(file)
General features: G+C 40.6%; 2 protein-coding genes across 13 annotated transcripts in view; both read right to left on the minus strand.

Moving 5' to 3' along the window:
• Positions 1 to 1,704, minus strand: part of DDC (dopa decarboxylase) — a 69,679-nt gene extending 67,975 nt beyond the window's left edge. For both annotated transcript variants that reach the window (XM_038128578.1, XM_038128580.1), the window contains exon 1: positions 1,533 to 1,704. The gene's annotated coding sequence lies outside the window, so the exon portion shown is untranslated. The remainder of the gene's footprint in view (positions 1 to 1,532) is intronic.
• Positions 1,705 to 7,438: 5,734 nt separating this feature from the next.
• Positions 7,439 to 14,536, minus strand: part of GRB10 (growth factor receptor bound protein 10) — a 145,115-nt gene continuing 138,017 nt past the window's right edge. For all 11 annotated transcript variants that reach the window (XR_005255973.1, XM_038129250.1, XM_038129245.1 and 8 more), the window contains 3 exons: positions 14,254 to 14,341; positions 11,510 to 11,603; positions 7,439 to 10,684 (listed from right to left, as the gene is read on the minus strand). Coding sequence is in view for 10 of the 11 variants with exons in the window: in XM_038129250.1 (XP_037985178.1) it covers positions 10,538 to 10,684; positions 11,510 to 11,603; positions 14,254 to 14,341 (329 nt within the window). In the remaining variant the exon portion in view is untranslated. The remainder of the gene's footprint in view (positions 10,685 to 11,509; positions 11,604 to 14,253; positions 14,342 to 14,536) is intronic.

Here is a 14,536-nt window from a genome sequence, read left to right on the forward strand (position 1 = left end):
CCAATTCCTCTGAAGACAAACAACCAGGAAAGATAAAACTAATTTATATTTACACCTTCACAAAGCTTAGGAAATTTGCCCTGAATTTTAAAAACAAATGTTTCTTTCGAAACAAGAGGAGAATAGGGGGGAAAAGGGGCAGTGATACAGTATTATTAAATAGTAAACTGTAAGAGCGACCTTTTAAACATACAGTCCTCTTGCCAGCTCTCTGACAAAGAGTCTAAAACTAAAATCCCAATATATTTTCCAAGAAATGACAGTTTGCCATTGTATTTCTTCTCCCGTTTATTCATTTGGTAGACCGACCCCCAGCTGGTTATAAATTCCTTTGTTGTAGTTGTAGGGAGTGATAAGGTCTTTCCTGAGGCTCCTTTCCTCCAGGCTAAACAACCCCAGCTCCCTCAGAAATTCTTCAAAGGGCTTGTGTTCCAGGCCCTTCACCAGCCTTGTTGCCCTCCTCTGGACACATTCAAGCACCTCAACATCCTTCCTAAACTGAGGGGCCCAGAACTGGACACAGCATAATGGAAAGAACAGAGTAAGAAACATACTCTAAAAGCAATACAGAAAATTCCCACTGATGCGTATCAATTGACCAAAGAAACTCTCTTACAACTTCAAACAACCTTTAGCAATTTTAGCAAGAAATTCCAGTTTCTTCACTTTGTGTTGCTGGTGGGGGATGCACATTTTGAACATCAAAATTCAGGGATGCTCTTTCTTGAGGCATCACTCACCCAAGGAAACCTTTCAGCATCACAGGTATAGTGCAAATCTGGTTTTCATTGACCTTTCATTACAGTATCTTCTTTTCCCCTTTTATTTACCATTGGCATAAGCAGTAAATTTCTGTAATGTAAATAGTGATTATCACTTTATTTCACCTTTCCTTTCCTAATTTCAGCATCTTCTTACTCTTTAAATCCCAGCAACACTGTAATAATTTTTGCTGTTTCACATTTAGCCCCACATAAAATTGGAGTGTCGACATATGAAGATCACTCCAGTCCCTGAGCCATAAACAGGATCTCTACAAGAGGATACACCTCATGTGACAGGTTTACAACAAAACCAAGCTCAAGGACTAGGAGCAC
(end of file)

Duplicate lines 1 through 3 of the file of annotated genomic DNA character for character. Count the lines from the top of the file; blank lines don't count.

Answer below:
General features: G+C 40.6%; 2 protein-coding genes across 13 annotated transcripts in view; both read right to left on the minus strand.

Moving 5' to 3' along the window:
• Positions 1 to 1,704, minus strand: part of DDC (dopa decarboxylase) — a 69,679-nt gene extending 67,975 nt beyond the window's left edge. For both annotated transcript variants that reach the window (XM_038128578.1, XM_038128580.1), the window contains exon 1: positions 1,533 to 1,704. The gene's annotated coding sequence lies outside the window, so the exon portion shown is untranslated. The remainder of the gene's footprint in view (positions 1 to 1,532) is intronic.